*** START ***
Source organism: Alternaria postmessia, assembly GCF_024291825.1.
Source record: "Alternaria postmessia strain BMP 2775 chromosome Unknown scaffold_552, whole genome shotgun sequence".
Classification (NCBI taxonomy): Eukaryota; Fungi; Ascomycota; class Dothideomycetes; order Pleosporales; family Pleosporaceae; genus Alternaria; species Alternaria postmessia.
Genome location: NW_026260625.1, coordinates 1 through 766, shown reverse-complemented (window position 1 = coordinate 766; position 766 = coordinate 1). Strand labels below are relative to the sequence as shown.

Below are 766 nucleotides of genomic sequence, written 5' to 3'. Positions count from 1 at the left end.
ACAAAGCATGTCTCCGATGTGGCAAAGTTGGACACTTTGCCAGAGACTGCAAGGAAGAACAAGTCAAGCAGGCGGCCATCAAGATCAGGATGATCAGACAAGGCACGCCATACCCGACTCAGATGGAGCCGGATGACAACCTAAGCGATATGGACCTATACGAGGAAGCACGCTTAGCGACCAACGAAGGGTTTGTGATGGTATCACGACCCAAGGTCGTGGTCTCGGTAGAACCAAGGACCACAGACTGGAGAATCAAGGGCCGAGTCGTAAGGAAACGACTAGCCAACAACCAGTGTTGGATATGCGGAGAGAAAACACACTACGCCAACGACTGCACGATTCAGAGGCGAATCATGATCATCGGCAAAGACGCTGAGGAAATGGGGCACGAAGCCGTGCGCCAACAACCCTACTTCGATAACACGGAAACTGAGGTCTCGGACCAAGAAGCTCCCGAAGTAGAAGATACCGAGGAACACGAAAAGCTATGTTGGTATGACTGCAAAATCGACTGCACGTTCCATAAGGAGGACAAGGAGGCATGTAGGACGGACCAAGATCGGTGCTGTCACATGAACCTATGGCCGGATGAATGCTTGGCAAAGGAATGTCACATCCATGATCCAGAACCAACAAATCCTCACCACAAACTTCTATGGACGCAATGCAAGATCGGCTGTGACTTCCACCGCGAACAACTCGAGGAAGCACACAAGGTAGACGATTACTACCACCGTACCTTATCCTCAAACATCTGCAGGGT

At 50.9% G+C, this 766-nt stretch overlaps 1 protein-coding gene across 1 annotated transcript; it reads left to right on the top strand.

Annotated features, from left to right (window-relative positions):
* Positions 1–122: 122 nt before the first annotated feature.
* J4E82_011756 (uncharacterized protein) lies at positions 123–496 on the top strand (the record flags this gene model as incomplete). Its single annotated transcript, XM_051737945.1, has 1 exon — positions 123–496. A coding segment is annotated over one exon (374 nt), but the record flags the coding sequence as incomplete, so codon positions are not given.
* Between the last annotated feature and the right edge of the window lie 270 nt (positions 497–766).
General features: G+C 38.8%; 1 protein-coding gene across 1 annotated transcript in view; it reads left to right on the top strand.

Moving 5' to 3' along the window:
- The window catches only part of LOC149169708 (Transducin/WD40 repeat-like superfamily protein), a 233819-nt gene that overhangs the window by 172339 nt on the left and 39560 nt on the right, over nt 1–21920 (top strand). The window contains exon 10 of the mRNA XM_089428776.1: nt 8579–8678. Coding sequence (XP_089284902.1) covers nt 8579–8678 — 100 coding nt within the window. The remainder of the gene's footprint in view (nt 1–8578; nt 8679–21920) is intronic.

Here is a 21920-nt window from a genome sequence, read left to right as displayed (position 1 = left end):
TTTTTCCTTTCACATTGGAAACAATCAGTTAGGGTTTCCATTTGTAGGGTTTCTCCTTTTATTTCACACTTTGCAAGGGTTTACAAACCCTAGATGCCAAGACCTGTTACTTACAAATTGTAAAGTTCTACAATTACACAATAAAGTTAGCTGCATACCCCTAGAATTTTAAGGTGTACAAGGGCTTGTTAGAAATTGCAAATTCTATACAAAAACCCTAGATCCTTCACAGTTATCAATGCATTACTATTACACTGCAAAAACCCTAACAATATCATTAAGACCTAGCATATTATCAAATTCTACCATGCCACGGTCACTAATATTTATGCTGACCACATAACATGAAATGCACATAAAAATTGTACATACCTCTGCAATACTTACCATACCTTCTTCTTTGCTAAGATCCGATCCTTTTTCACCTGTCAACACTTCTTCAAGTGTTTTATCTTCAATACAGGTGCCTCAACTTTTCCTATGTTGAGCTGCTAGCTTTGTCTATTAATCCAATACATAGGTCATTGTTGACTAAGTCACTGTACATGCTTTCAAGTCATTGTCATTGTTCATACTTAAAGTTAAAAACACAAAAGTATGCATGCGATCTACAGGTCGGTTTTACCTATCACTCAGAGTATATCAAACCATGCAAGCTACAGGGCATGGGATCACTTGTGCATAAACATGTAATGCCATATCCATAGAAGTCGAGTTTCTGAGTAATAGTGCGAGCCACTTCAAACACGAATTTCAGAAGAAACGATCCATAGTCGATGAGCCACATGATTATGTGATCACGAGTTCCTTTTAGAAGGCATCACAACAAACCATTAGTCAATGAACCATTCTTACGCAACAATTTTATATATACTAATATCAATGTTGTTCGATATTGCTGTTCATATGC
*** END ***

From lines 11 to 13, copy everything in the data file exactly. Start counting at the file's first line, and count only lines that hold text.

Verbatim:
* Between the last annotated feature and the right edge of the window lie 270 nt (positions 497–766).
General features: G+C 38.8%; 1 protein-coding gene across 1 annotated transcript in view; it reads left to right on the top strand.

Moving 5' to 3' along the window: